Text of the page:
Increasing the Passive Range of Joint Motion in Stroke Patients Using Botulinum Toxin: The Role of Pain Relief

Toxins (Basel). 2023 May 13;15(5):335. doi: 10.3390/toxins15050335.


By blocking the release of neurotransmitters, botulinum toxin A (BoNT-A) is an effective treatment for muscle over-activity and pain in stroke patients. BoNT-A has also been reported to increase passive range of motion (p-ROM), the decrease of which is mainly due to muscle shortening (i.e., muscle contracture). Although the mechanism of action of BoNT-A on p-ROM is far from understood, pain relief may be hypothesized to play a role. To test this hypothesis, a retrospective investigation of p-ROM and pain was conducted in post-stroke patients treated with BoNT-A for upper limb hypertonia. Among 70 stroke patients enrolled in the study, muscle tone (Modified Ashworth Scale), pathological postures, p-ROM, and pain during p-ROM assessment (Numeric Rating Scale, NRS) were investigated in elbow flexors (48 patients) and in finger flexors (64 patients), just before and 3-6 weeks after BoNT-A treatment. Before BoNT-A treatment, pathological postures of elbow flexion were found in all patients but one. A decreased elbow p-ROM was found in 18 patients (38%). Patients with decreased p-ROM had higher pain-NRS scores (5.08 ± 1.96, with a pain score ≥8 in 11% of cases) than patients with normal p-ROM (0.57 ± 1.36) (p < 0.001). Similarly, pathological postures of finger flexion were found in all patients but two. A decreased finger p-ROM was found in 14 patients (22%). Pain was more intense in the 14 patients with decreased p-ROM (8.43 ± 1.74, with a pain score ≥ 8 in 86% of cases) than in the 50 patients with normal p-ROM (0.98 ± 1.89) (p < 0.001). After BoNT-A treatment, muscle tone, pathological postures, and pain decreased in both elbow and finger flexors. In contrast, p-ROM increased only in finger flexors. The study discusses that pain plays a pivotal role in the increase in p-ROM observed after BoNT-A treatment.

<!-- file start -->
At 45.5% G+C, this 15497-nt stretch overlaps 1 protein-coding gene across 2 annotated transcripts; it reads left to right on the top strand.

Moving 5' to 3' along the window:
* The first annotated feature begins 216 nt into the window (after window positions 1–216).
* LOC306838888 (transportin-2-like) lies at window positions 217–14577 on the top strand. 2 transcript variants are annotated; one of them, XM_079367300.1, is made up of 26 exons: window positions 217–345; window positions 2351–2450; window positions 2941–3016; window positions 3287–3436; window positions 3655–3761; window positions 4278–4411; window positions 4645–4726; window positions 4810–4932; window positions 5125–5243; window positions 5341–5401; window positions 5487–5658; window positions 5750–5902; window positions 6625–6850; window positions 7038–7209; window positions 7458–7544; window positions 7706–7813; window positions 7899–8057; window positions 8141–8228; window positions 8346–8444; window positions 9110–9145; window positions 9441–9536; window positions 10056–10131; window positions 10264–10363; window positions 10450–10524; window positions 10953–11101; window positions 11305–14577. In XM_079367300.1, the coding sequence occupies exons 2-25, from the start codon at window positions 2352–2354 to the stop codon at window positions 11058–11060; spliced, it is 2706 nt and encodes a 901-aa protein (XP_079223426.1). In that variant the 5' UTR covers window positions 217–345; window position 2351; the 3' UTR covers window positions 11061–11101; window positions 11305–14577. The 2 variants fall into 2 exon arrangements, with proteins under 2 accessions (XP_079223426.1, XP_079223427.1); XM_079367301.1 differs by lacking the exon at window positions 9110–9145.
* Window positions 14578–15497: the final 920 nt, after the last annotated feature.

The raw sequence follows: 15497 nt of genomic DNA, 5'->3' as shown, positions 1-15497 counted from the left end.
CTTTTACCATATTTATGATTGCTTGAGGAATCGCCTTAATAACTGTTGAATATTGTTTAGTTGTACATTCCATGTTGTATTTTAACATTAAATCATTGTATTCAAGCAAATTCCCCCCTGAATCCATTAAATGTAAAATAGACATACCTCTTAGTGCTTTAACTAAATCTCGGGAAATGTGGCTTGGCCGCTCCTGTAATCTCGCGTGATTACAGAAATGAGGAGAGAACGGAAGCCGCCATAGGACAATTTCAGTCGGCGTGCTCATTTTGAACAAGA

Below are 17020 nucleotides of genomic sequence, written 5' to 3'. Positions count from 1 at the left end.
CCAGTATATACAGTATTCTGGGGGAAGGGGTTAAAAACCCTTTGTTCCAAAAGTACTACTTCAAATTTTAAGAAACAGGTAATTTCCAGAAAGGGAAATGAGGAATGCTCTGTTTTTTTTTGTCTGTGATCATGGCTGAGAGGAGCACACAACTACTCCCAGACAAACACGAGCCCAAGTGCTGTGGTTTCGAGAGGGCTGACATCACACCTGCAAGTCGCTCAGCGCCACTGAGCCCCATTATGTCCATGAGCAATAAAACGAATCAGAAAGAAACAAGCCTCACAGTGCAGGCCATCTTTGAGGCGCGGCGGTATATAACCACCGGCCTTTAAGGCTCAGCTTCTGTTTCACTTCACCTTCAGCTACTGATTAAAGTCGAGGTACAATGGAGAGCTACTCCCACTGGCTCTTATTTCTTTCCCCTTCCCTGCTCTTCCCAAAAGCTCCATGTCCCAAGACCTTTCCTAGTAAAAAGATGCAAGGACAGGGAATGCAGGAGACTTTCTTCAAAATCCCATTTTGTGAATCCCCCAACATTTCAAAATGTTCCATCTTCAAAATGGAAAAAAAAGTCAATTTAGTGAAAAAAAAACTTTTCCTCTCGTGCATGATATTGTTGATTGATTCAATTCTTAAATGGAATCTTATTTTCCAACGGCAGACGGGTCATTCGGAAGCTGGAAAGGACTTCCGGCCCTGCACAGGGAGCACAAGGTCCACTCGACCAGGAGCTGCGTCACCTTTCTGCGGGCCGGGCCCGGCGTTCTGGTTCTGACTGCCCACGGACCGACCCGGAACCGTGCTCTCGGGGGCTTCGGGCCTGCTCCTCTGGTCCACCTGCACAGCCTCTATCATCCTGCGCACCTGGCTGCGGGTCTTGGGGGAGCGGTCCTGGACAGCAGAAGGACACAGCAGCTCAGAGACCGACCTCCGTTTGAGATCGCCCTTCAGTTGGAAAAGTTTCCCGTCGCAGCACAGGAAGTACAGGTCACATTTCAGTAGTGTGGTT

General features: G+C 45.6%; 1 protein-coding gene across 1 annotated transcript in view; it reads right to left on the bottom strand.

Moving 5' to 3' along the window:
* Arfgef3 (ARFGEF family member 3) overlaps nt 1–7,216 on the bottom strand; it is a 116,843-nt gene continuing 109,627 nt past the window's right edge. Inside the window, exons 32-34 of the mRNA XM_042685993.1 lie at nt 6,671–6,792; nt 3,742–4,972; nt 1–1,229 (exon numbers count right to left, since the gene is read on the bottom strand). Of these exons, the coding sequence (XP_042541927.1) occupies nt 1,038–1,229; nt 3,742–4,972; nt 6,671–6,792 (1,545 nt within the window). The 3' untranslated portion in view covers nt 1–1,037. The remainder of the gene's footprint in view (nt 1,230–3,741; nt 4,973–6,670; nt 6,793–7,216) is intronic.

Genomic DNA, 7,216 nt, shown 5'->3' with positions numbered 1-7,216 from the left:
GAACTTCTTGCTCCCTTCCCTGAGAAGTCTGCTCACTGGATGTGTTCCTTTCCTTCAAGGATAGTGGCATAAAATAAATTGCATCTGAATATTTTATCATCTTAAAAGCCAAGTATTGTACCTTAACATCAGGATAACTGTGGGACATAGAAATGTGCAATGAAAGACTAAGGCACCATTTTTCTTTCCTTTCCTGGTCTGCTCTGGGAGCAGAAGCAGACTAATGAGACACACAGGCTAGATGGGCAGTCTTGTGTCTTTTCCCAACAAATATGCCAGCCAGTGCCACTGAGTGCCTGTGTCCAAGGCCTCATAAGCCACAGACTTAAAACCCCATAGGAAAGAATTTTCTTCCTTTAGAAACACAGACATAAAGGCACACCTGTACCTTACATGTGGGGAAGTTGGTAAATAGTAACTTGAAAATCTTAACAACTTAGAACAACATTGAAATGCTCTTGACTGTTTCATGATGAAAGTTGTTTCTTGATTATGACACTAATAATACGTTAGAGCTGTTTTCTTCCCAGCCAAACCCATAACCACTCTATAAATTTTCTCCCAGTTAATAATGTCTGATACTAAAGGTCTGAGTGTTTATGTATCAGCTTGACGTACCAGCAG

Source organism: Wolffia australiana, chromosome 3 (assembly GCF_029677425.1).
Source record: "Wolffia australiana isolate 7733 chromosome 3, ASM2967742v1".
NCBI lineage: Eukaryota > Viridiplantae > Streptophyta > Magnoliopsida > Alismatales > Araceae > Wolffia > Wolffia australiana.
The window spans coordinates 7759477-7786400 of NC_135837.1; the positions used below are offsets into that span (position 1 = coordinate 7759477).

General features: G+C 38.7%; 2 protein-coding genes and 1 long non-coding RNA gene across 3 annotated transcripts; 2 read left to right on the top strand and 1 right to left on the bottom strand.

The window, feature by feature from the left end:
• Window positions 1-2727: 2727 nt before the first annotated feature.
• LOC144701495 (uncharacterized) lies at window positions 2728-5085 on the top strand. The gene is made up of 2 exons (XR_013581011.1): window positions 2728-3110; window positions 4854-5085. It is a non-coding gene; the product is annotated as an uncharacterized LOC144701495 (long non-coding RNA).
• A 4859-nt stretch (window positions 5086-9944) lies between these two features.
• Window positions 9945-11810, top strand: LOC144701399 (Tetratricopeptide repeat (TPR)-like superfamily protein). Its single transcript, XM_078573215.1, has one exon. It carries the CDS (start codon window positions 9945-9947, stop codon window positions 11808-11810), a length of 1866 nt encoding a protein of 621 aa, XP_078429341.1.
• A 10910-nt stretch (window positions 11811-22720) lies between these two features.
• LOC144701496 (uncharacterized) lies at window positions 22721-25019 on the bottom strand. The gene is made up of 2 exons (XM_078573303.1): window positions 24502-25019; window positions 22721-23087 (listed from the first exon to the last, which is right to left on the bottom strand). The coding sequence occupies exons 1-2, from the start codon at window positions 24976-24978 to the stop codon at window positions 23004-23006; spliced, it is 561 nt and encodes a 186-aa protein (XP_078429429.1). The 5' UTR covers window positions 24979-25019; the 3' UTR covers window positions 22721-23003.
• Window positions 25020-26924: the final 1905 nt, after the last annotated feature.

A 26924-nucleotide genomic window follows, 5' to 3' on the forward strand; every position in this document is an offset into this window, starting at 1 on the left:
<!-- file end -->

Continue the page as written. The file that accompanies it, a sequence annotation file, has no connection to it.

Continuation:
Keywords: limb postures; pathological postures; spastic dystonia; spasticity; stretch.

Publication types

  • Research Support, Non-U.S. Gov't

MeSH terms

  • Botulinum Toxins, Type A* / therapeutic use
  • Humans
  • Muscle Spasticity
  • Neuromuscular Agents* / therapeutic use
  • Pain / chemically induced
  • Pain / drug therapy
  • Retrospective Studies
  • Stroke* / drug therapy
  • Treatment Outcome
  • Upper Extremity


  • Botulinum Toxins, Type A
  • Neuromuscular Agents

Grants and funding

This study was partly supported by “5 × 1000” Italian donation program, year 2018–2019.